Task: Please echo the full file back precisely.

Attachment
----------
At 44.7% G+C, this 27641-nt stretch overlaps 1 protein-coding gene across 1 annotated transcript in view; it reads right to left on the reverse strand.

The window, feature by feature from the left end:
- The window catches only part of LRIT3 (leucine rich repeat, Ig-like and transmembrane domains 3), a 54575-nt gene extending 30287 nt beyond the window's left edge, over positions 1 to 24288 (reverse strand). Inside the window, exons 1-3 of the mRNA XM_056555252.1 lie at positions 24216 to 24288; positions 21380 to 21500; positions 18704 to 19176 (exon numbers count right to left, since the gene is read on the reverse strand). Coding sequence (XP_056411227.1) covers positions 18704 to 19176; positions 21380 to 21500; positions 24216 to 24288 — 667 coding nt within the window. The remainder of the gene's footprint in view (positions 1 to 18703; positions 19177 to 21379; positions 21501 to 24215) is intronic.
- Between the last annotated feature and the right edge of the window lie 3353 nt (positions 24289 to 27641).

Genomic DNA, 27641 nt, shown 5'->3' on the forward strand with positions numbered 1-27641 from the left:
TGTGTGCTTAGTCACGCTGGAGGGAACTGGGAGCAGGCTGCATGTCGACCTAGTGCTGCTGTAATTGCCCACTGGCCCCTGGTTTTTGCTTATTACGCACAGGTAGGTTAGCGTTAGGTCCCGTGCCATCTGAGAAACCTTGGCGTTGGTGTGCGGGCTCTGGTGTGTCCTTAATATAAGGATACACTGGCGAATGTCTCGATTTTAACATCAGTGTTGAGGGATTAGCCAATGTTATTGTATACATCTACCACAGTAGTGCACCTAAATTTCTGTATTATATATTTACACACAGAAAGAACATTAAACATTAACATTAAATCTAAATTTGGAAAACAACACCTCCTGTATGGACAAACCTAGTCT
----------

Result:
At 44.7% G+C, this 27641-nt stretch overlaps 1 protein-coding gene across 1 annotated transcript in view; it reads right to left on the reverse strand.

The window, feature by feature from the left end:
- The window catches only part of LRIT3 (leucine rich repeat, Ig-like and transmembrane domains 3), a 54575-nt gene extending 30287 nt beyond the window's left edge, over positions 1 to 24288 (reverse strand). Inside the window, exons 1-3 of the mRNA XM_056555252.1 lie at positions 24216 to 24288; positions 21380 to 21500; positions 18704 to 19176 (exon numbers count right to left, since the gene is read on the reverse strand). Coding sequence (XP_056411227.1) covers positions 18704 to 19176; positions 21380 to 21500; positions 24216 to 24288 — 667 coding nt within the window. The remainder of the gene's footprint in view (positions 1 to 18703; positions 19177 to 21379; positions 21501 to 24215) is intronic.
- Between the last annotated feature and the right edge of the window lie 3353 nt (positions 24289 to 27641).

Genomic DNA, 27641 nt, shown 5'->3' on the forward strand with positions numbered 1-27641 from the left:
TGTGTGCTTAGTCACGCTGGAGGGAACTGGGAGCAGGCTGCATGTCGACCTAGTGCTGCTGTAATTGCCCACTGGCCCCTGGTTTTTGCTTATTACGCACAGGTAGGTTAGCGTTAGGTCCCGTGCCATCTGAGAAACCTTGGCGTTGGTGTGCGGGCTCTGGTGTGTCCTTAATATAAGGATACACTGGCGAATGTCTCGATTTTAACATCAGTGTTGAGGGATTAGCCAATGTTATTGTATACATCTACCACAGTAGTGCACCTAAATTTCTGTATTATATATTTACACACAGAAAGAACATTAAACATTAACATTAAATCTAAATTTGGAAAACAACACCTCCTGTATGGACAAACCTAGTCT